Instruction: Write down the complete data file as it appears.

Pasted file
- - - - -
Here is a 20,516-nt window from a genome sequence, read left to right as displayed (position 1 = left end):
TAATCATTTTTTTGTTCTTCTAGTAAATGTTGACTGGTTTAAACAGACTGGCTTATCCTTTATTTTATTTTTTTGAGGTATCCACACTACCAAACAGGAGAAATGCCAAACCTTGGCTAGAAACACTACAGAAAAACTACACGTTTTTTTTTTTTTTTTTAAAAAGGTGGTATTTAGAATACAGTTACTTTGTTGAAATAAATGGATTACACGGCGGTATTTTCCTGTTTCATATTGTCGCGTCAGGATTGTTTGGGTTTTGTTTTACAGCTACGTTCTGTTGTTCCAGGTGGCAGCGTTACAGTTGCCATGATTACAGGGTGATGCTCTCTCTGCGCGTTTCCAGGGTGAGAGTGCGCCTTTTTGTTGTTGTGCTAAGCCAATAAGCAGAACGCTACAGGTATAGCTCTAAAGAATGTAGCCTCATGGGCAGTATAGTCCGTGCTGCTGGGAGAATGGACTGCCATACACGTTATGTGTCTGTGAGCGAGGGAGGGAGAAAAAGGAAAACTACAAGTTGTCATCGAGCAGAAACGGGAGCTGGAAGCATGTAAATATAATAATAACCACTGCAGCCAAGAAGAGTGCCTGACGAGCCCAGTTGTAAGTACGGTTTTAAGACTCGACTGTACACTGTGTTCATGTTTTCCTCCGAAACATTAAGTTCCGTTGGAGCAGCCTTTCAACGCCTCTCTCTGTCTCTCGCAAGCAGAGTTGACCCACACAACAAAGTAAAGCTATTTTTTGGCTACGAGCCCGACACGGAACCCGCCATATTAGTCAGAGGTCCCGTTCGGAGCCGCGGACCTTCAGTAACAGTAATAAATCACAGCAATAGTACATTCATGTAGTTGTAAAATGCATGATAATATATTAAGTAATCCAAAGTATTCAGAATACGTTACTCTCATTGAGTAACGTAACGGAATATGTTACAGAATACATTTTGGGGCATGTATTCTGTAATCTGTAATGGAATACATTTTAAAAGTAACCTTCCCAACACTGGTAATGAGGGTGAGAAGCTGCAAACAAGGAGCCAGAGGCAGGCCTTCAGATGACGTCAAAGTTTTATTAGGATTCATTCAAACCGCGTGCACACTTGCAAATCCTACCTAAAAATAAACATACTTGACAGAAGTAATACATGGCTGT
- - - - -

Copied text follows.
Here is a 20,516-nt window from a genome sequence, read left to right as displayed (position 1 = left end):
TAATCATTTTTTTGTTCTTCTAGTAAATGTTGACTGGTTTAAACAGACTGGCTTATCCTTTATTTTATTTTTTTGAGGTATCCACACTACCAAACAGGAGAAATGCCAAACCTTGGCTAGAAACACTACAGAAAAACTACACGTTTTTTTTTTTTTTTTTAAAAAGGTGGTATTTAGAATACAGTTACTTTGTTGAAATAAATGGATTACACGGCGGTATTTTCCTGTTTCATATTGTCGCGTCAGGATTGTTTGGGTTTTGTTTTACAGCTACGTTCTGTTGTTCCAGGTGGCAGCGTTACAGTTGCCATGATTACAGGGTGATGCTCTCTCTGCGCGTTTCCAGGGTGAGAGTGCGCCTTTTTGTTGTTGTGCTAAGCCAATAAGCAGAACGCTACAGGTATAGCTCTAAAGAATGTAGCCTCATGGGCAGTATAGTCCGTGCTGCTGGGAGAATGGACTGCCATACACGTTATGTGTCTGTGAGCGAGGGAGGGAGAAAAAGGAAAACTACAAGTTGTCATCGAGCAGAAACGGGAGCTGGAAGCATGTAAATATAATAATAACCACTGCAGCCAAGAAGAGTGCCTGACGAGCCCAGTTGTAAGTACGGTTTTAAGACTCGACTGTACACTGTGTTCATGTTTTCCTCCGAAACATTAAGTTCCGTTGGAGCAGCCTTTCAACGCCTCTCTCTGTCTCTCGCAAGCAGAGTTGACCCACACAACAAAGTAAAGCTATTTTTTGGCTACGAGCCCGACACGGAACCCGCCATATTAGTCAGAGGTCCCGTTCGGAGCCGCGGACCTTCAGTAACAGTAATAAATCACAGCAATAGTACATTCATGTAGTTGTAAAATGCATGATAATATATTAAGTAATCCAAAGTATTCAGAATACGTTACTCTCATTGAGTAACGTAACGGAATATGTTACAGAATACATTTTGGGGCATGTATTCTGTAATCTGTAATGGAATACATTTTAAAAGTAACCTTCCCAACACTGGTAATGAGGGTGAGAAGCTGCAAACAAGGAGCCAGAGGCAGGCCTTCAGATGACGTCAAAGTTTTATTAGGATTCATTCAAACCGCGTGCACACTTGCAAATCCTACCTAAAAATAAACATACTTGACAGAAGTAATACATGGCTGT